When Chapel Hill officials floated the idea last year of a big "gateway sculpture" for the median of U.S. 15-501 at the edge of town, they got a quick answer from the state Department of Transportation:
After all, DOT engineers had enough on their hands without risking the physical and political hazards of public art.
What if it fell over and hurt somebody? What if it were so attractive that it made drivers stop and stare - or so ugly that it just made them mad?
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Raleigh artist Thomas Sayre, commissioned to design a signature piece for Chapel Hill, helped transportation officials adopt a broader view about public art without compromising their concern for public safety.
A few senior DOT officials nodded in agreement when Sayre talked up the appeal of roadside art at a Raleigh conference in January. Meanwhile, DOT was fielding proposals from Winston-Salem to integrate art into the design of several new freeway bridges, and from Charlotte to add artistic lighting to an uptown bridge.
"They all converged on DOT at the same time, with a relatively new DOT secretary (Gene Conti) who said, 'We need to respond, rather than say no to everything,'" Sayre said.
Now, after working for the past few months with Sayre and a committee of arts boosters, the DOT has developed a nine-page policy for saying yes.
The state Board of Transportation is expected to approve the new guidelines next month for towns and other agencies that want to sponsor works of art on the public right of way controlled by DOT. Along with free-standing work on road shoulders and median strips, it covers art that could be integrated into the construction of bridges, bus shelters, walls and other transportation structures.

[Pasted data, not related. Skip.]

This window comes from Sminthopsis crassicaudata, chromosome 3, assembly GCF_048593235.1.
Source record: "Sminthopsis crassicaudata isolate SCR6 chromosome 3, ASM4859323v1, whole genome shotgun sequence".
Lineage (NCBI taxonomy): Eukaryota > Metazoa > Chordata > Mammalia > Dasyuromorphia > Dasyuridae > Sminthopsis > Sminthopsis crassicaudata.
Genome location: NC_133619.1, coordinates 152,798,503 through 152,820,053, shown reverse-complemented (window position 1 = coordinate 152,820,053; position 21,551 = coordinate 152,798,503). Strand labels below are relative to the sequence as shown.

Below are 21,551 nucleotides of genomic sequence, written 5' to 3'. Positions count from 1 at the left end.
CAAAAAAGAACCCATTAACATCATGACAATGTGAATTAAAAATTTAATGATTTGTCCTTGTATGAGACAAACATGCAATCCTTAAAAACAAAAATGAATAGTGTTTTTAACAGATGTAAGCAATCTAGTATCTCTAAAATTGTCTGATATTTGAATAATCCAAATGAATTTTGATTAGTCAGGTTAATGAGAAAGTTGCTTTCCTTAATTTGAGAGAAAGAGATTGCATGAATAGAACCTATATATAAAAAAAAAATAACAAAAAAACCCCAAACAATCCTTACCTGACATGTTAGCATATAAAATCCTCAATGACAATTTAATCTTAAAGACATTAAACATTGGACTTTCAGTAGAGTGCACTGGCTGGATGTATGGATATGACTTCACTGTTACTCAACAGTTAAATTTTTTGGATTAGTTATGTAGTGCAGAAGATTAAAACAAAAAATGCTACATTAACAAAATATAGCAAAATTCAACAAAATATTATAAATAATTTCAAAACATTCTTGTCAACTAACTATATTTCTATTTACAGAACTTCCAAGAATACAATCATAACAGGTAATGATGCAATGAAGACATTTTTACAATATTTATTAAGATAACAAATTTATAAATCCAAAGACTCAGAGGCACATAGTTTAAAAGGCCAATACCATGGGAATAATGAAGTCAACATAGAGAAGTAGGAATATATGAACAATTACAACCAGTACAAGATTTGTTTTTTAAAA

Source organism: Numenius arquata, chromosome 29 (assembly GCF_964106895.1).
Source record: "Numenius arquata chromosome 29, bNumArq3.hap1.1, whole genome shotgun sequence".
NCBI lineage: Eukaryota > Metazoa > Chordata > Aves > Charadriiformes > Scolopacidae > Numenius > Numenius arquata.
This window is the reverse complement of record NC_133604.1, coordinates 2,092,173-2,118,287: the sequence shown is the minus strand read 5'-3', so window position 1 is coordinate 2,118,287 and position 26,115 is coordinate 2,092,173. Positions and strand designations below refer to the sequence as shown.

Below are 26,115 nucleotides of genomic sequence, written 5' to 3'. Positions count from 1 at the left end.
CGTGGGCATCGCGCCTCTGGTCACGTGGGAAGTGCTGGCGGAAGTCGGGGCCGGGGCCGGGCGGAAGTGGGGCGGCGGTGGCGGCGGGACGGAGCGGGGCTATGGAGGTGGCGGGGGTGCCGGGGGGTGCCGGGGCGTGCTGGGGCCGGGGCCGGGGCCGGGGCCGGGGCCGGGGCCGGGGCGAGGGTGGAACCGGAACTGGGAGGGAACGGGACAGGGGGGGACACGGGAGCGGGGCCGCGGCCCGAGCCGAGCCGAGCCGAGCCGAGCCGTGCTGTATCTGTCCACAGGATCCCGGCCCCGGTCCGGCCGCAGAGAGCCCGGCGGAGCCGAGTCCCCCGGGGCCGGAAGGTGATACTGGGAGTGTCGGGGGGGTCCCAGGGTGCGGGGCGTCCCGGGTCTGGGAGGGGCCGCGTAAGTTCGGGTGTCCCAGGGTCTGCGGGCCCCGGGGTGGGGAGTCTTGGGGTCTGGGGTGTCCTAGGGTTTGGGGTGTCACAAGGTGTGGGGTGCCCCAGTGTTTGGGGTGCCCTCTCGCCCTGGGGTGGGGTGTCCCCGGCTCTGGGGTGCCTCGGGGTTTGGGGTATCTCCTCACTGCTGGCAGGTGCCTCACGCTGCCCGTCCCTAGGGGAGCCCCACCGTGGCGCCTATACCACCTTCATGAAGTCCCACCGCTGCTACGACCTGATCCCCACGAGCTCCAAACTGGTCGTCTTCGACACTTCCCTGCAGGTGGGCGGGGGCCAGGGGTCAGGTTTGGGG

"It's a philosophical sea change for DOT just to begin to consider that art has a place in the transportation system," said Jeffrey York, Chapel Hill's public art administrator.
"Many communities across the country have done this successfully," Sayre said. He's known for building 24-foot-tall concrete rings along a greenway at the N.C. Museum of Art in Raleigh, and has also created pieces at airports and alongside tracks and highways in other cities.
Don Lee, who heads DOT's roadside environmental unit, told transportation board members last week that the state would not take on the financial or creative responsibility for roadside art.
The local government sponsor would be required to design the art, certify that it is acceptable to the community and safe for drivers and pedestrians, and cover all construction and maintenance costs.
DOT reserves the right to remove artwork that poses a hazard or becomes an eyesore.
"Certainly the department doesn't want to get into determining what's art and what's not art," said Ralph Womble, a Winston-Salem arts patron and Board of Transportation member. "It's the people in the community deciding on some type of art, and state property being utilized in that way."
Chapel Hill wants Sayre to design a sculpture for the broad grassy median of DOT's so-called Superstreet intersection, an elongated roundabout on U.S. 15-501 at Erwin Road and Europa Drive.